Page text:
Owning a firearm requires taking an RCMP safety course, passing written and practical exams, passing a background investigation to get a licence card and then passing daily RCMP background checks to keep it.
If existing CZ 858 and Swiss Arms owners comply with Bill C-71, they could keep their rifles until they die, after which the guns become subject to confiscation for destruction. The government and police refer to the possibility of deferred confiscation as “grandfathering.”
The RCMP said 397 CZ 858s are classified as “Restricted,” 2 are classified as “Prohibited,” and 284 Swiss Arms rifles are classified as “Restricted.” They would all be “Prohibited” unless Bill C-71 is amended or defeated.
John Hipwell, whose Wolverine Supplies Ltd. in Manitoba was the main importer of CZ 858 firearms, said his understanding of Bill C-71 suggests all of the roughly 8,000 rifles he brought into Canada would be banned by the bill.
TheGunBlog.ca sent two e-mails to the RCMP seeking information:
- Request for data on CZ 858 and Swiss Arms rifles and their owners, and how the police would contact owners since many of them are unaware of Bill C-71.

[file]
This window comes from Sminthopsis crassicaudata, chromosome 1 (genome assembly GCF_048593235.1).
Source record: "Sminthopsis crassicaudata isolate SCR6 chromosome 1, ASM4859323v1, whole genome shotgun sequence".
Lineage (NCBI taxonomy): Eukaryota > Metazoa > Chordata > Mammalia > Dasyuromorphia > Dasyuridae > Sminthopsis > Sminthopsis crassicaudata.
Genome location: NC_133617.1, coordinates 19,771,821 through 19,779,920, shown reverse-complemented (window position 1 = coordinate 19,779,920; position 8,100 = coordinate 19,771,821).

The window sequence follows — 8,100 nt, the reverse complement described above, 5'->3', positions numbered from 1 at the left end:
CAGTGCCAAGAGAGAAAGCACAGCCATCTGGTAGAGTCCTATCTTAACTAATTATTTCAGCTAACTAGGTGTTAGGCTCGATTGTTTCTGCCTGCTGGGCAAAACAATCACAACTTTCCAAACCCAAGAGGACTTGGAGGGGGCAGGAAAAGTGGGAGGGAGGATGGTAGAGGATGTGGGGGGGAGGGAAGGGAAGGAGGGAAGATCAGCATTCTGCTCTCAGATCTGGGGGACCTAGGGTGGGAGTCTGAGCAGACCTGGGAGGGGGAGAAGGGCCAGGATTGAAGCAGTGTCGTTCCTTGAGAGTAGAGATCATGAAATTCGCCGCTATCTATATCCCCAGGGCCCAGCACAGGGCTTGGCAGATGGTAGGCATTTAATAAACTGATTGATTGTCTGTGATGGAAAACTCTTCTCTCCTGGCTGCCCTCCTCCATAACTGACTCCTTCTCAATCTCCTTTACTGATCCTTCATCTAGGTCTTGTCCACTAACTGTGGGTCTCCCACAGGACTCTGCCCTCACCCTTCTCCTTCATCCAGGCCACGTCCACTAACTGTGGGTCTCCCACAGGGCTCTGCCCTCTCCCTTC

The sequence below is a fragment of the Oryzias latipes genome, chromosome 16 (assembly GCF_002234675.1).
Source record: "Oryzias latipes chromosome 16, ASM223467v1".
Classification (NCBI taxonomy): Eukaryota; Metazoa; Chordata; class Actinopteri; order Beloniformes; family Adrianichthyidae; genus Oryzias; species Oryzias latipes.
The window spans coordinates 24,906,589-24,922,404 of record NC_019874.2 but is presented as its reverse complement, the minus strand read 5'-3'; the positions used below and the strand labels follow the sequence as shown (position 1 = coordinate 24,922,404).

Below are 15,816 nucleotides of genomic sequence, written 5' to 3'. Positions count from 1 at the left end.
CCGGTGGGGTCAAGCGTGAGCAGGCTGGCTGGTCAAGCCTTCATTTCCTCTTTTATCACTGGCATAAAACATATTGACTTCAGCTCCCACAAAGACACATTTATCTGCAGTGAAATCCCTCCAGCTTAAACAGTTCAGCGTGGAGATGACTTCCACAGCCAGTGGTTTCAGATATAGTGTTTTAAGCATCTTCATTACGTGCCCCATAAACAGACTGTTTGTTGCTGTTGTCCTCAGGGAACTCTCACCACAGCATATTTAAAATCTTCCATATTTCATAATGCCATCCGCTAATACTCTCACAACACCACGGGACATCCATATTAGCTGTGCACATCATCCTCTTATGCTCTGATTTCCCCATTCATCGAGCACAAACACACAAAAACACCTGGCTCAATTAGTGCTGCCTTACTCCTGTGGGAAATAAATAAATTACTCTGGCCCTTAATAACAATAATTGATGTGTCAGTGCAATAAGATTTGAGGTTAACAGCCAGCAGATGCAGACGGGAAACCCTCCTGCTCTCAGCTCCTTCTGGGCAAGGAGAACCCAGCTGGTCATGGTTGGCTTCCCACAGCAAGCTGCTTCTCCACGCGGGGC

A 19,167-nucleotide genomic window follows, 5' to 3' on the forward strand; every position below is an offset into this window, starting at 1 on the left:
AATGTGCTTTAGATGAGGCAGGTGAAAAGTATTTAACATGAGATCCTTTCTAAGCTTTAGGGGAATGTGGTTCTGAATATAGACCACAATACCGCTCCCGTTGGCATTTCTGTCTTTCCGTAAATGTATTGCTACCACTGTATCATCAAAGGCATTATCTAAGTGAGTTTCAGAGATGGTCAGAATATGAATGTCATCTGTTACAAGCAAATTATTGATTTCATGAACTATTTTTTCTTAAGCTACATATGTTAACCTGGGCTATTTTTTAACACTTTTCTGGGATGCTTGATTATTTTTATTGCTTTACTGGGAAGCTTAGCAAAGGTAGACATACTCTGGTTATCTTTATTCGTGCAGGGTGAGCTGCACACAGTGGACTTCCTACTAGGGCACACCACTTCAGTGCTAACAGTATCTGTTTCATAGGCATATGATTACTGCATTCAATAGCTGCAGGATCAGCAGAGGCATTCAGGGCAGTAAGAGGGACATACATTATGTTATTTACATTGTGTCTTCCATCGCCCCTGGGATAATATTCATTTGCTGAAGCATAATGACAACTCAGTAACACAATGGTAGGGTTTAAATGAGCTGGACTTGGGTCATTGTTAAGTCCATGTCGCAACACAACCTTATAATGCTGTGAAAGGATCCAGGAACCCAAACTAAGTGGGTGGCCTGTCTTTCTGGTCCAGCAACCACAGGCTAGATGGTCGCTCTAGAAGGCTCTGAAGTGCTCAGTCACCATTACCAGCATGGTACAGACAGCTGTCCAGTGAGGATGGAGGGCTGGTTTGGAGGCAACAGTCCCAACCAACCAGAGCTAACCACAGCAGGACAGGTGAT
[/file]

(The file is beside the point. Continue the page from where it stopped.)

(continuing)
- Request for clarification on the Bill C-71 website and the rationale for asking people to comply with the June 30 deadline based on a non-existent law.
The RCMP’s Media Relations responded today in two e-mails.
1. Response to questions on CZ 858 and Swiss Arms rifles and owners:
The CFP is using 10,000 to 15,000 as a planning figure only. The actual number of affected Swiss Arms and CZ 858 rifles is unknown. The majority are non-restricted firearms, and records of non-restricted registrations no longer exist.
[Four tables on CZ 858 and Swiss Arms, summarized at top.]
Any client of the CFP currently in possession of a restricted CZ/SA firearm must have that firearm registered with the Registrar of Firearms, as failure to do so would mean they are in illegal possession of that firearm. This registration requirement is needed in order to be eligible for the grandfathering provision, and the date of June 30, 2018 is the date on which future grandfathering eligibility is determined under the proposed provision of Bill C-71.